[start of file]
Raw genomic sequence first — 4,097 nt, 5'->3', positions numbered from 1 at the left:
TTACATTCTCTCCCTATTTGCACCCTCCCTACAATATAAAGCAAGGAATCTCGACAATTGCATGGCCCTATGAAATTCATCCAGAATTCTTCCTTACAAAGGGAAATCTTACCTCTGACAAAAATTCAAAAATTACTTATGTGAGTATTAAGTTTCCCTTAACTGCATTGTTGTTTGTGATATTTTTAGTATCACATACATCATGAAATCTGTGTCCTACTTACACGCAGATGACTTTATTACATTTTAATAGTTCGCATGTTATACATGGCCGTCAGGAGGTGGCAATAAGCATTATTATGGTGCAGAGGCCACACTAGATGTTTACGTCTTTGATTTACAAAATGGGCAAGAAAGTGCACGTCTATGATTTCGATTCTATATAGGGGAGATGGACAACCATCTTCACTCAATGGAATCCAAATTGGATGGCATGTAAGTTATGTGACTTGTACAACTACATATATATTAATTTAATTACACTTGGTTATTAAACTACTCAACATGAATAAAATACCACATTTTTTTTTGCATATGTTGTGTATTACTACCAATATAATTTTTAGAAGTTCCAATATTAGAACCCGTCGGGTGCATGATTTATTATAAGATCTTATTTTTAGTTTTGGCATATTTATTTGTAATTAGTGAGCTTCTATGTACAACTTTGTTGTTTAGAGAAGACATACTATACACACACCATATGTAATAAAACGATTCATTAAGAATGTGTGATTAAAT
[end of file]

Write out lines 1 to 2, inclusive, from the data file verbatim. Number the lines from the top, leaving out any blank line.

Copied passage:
Raw genomic sequence first — 4,097 nt, 5'->3', positions numbered from 1 at the left:
TTACATTCTCTCCCTATTTGCACCCTCCCTACAATATAAAGCAAGGAATCTCGACAATTGCATGGCCCTATGAAATTCATCCAGAATTCTTCCTTACAAAGGGAAATCTTACCTCTGACAAAAATTCAAAAATTACTTATGTGAGTATTAAGTTTCCCTTAACTGCATTGTTGTTTGTGATATTTTTAGTATCACATACATCATGAAATCTGTGTCCTACTTACACGCAGATGACTTTATTACATTTTAATAGTTCGCATGTTATACATGGCCGTCAGGAGGTGGCAATAAGCATTATTATGGTGCAGAGGCCACACTAGATGTTTACGTCTTTGATTTACAAAATGGGCAAGAAAGTGCACGTCTATGATTTCGATTCTATATAGGGGAGATGGACAACCATCTTCACTCAATGGAATCCAAATTGGATGGCATGTAAGTTATGTGACTTGTACAACTACATATATATTAATTTAATTACACTTGGTTATTAAACTACTCAACATGAATAAAATACCACATTTTTTTTTGCATATGTTGTGTATTACTACCAATATAATTTTTAGAAGTTCCAATATTAGAACCCGTCGGGTGCATGATTTATTATAAGATCTTATTTTTAGTTTTGGCATATTTATTTGTAATTAGTGAGCTTCTATGTACAACTTTGTTGTTTAGAGAAGACATACTATACACACACCATATGTAATAAAACGATTCATTAAGAATGTGTGATTAAAT